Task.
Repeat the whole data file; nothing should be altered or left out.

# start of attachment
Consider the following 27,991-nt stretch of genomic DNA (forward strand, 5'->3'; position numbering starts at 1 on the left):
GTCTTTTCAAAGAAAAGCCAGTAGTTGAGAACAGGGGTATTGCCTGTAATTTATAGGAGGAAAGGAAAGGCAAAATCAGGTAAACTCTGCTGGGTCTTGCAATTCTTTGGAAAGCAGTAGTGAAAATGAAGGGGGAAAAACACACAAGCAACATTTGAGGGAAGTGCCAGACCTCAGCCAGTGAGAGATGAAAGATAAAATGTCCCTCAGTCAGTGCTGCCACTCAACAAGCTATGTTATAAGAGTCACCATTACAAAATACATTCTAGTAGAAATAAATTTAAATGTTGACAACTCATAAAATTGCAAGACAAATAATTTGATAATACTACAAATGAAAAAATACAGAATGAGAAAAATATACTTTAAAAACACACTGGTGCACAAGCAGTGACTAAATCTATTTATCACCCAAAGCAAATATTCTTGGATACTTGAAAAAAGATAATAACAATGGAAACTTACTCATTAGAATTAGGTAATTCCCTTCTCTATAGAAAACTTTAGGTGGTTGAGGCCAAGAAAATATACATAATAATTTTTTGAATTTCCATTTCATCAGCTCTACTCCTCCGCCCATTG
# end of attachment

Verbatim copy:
Consider the following 27,991-nt stretch of genomic DNA (forward strand, 5'->3'; position numbering starts at 1 on the left):
GTCTTTTCAAAGAAAAGCCAGTAGTTGAGAACAGGGGTATTGCCTGTAATTTATAGGAGGAAAGGAAAGGCAAAATCAGGTAAACTCTGCTGGGTCTTGCAATTCTTTGGAAAGCAGTAGTGAAAATGAAGGGGGAAAAACACACAAGCAACATTTGAGGGAAGTGCCAGACCTCAGCCAGTGAGAGATGAAAGATAAAATGTCCCTCAGTCAGTGCTGCCACTCAACAAGCTATGTTATAAGAGTCACCATTACAAAATACATTCTAGTAGAAATAAATTTAAATGTTGACAACTCATAAAATTGCAAGACAAATAATTTGATAATACTACAAATGAAAAAATACAGAATGAGAAAAATATACTTTAAAAACACACTGGTGCACAAGCAGTGACTAAATCTATTTATCACCCAAAGCAAATATTCTTGGATACTTGAAAAAAGATAATAACAATGGAAACTTACTCATTAGAATTAGGTAATTCCCTTCTCTATAGAAAACTTTAGGTGGTTGAGGCCAAGAAAATATACATAATAATTTTTTGAATTTCCATTTCATCAGCTCTACTCCTCCGCCCATTG